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they didn't actually tell us what they took. come a few days later, the attorney general then asked a court to unseal the warrant list, the receipts of what the fbi took, and that is where we found out that it said things like a box of documents, or papers, and some of them were labelled top secret, and that was the level of detail that was put in those warrant receipts. donald trump is now demanding much more detailed information about what exactly was taken from his home. he is also asking for anything that was taken from his home that was not in the scope of that search warrant, because as he says in his statement, he claims that the fbi took his passports, and that wasn't part of what was in the search warrant. so, 27 pages, all alleging a lot of things, and i have still got to go through it to find out exactly what else donald trump is asking for.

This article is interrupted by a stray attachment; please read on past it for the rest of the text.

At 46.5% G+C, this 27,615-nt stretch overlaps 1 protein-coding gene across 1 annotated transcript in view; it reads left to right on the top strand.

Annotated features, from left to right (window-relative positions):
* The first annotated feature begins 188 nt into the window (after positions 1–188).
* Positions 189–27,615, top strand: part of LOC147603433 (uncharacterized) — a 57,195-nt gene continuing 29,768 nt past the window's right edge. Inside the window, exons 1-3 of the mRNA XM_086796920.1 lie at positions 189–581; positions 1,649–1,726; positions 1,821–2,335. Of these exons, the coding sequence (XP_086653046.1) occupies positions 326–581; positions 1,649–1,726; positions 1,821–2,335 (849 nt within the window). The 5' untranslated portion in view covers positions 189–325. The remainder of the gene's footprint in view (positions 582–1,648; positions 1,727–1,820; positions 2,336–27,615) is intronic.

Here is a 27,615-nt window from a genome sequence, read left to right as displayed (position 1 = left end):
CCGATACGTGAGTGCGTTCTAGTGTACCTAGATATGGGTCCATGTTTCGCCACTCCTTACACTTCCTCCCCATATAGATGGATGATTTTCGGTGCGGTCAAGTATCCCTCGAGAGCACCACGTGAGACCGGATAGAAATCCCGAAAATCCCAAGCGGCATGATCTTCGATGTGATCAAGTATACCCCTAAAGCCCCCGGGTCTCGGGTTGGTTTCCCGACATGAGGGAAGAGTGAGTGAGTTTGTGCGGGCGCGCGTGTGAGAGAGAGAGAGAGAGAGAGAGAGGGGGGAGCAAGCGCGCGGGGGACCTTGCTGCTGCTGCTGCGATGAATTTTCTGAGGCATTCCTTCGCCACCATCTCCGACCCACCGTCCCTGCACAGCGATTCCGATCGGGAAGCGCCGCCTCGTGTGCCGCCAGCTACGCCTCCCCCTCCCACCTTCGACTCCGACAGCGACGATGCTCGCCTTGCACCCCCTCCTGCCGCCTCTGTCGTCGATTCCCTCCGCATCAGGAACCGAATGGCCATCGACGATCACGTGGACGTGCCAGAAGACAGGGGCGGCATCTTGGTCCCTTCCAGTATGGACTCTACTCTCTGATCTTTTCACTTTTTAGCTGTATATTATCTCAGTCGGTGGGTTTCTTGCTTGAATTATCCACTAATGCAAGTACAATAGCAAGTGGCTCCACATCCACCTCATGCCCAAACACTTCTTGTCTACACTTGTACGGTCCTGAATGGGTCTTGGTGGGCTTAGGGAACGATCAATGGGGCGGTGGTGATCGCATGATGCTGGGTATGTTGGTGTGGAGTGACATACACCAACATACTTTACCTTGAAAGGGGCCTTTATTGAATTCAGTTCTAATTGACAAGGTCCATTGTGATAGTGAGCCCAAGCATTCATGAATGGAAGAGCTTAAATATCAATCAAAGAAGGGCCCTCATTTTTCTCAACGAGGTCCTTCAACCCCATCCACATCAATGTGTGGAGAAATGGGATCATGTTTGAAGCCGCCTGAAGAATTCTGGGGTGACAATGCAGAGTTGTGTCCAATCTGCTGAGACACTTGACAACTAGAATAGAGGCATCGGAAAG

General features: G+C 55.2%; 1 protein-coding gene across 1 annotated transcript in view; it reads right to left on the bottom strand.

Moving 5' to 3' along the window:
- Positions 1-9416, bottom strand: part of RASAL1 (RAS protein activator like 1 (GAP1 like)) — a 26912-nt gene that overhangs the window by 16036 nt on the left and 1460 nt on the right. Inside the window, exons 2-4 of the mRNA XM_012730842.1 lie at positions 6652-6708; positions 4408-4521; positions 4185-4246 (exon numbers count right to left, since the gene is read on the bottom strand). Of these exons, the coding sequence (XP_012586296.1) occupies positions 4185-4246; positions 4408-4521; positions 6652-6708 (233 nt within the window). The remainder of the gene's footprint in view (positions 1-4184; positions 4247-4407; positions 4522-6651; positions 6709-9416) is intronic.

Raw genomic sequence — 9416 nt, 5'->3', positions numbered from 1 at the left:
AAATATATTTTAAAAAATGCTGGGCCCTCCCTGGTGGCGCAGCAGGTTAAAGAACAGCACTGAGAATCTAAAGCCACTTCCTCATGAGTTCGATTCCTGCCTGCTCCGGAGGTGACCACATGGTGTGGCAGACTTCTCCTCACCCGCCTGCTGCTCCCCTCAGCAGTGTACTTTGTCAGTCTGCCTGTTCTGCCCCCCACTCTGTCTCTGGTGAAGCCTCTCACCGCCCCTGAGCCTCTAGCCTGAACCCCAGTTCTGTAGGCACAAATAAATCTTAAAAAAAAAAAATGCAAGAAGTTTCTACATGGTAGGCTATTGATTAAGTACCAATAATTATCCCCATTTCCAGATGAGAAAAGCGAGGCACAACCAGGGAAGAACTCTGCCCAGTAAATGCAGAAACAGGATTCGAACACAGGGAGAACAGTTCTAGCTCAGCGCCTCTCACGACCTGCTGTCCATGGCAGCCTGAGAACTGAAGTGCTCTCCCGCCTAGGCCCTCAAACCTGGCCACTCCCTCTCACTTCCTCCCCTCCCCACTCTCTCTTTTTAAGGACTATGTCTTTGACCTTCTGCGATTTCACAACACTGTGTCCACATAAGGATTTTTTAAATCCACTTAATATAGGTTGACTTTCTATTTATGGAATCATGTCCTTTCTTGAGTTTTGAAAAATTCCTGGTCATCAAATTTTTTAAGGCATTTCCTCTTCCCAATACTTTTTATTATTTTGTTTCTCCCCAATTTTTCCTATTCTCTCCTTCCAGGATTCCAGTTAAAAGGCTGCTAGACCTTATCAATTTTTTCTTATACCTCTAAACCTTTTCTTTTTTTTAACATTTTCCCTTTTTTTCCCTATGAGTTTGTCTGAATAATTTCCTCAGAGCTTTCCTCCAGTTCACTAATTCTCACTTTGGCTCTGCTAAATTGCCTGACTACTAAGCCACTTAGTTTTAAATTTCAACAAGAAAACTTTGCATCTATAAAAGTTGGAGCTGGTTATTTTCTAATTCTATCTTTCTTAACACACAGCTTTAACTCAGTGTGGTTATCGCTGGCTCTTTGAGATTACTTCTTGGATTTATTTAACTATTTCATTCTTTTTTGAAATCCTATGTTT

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chi chi izundu speaking to us a little earlier on the programme. meanwhile in china, authorities are battling one of the worst droughts seen in more than 50 years. falling river levels have left hydroelectric power stations unable to produce enough energy. as a result, emergency measures to save electricity have come into effect. shopping centres have been ordered to close early, factories have temporarily shut down and the lights on shanghai's famous waterfront are to be turned off. katharine da costa reports. china's record—breaking drought has scorched farms and caused some lakes and rivers to dry up. the yangtze river, asia's longest waterway, is now at record low levels. officials say hydropower reservoirs are currently down by as much as half. at the same time, a surge in demand for air conditioning has put power companies under extreme pressure. this is shanghai's famous skyline. the riverside bund area, a popular tourist destination, now plunged into two